One of the best $2 purchases I've ever made (this was bought on Saturday just outside the antiques fair at the racecourse), this book Land Uprooted High, subtitled "New Zealand's Rise to International Insignificance", is a hoot. Written by A. K. Grant and K. P. Gabara, in 1971 it is EnZed's version of the classic 1066 And All That.
A couple of excerpts:
And ..."Hobson's next action was to choose the site of the new colony's capital. Running his fingers down an alphabetical list of New Zealand towns he came first to Auckland and chose that conurbation as the site of the seat of Government. The decision caused much bitterness among the New Zealand Company settlers at Wellington and in a last-minute bid for selection they tried to secure alphabetical pre-eminence for their settlement by changing its name to Aardvarksville. Hobson was not impressed by this chicanery, ordered the original name to be restored, and wrote to the Duke of Wellington apologising for the colonist's discourtesy.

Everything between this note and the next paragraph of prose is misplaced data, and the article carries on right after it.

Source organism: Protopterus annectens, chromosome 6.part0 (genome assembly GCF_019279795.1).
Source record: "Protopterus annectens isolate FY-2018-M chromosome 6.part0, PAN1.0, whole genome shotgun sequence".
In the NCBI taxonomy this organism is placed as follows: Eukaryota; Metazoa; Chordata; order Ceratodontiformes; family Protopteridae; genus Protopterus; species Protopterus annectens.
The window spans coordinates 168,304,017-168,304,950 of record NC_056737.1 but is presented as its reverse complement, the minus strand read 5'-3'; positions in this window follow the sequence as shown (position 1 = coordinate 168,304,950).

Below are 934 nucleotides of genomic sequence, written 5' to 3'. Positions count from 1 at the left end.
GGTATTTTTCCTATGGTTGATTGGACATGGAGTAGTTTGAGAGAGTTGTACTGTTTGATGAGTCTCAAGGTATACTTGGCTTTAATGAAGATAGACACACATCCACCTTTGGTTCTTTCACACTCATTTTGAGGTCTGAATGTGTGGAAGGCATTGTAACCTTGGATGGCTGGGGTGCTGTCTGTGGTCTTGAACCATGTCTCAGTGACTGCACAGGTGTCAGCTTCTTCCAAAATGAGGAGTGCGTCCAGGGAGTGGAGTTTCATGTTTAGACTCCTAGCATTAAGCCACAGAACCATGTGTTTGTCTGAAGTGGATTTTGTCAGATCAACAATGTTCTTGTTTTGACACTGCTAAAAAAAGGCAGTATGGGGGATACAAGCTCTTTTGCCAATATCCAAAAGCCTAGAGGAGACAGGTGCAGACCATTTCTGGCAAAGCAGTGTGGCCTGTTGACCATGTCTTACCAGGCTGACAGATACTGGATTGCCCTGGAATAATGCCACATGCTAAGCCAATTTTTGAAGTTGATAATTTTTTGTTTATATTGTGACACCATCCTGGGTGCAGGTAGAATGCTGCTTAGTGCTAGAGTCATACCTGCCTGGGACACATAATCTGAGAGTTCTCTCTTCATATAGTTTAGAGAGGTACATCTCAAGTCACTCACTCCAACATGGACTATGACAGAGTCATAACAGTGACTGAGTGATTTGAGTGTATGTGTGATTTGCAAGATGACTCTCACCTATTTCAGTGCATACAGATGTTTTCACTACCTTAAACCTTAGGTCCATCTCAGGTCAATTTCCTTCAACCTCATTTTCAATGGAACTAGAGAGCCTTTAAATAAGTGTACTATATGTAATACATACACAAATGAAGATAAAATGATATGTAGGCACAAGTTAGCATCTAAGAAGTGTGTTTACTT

The victor of Waterloo was typically gracious. "They can call the place what they damned well like, for all I care," he remarked to his secretary, "provided they don't name it after my wife's nephew, the young whelp."
Gold was one of New Zealand's main exports during the latter half of the century, especially after the advent of refrigerated shipping enabled it to be transported to England without going bad in the tropics. The first refrigerated consignment to arrive was declared by Treasury and Bank of England officials to be quite as delicious as foreign varieties, though their enthusiuasm was slightly moderated by the discovery of a dead rat in one of the bars.
The book was later updated and reissued as The Paua and the Glory in 1982, but this version is the original. Surprisingly hard to find at a price below $10, at that.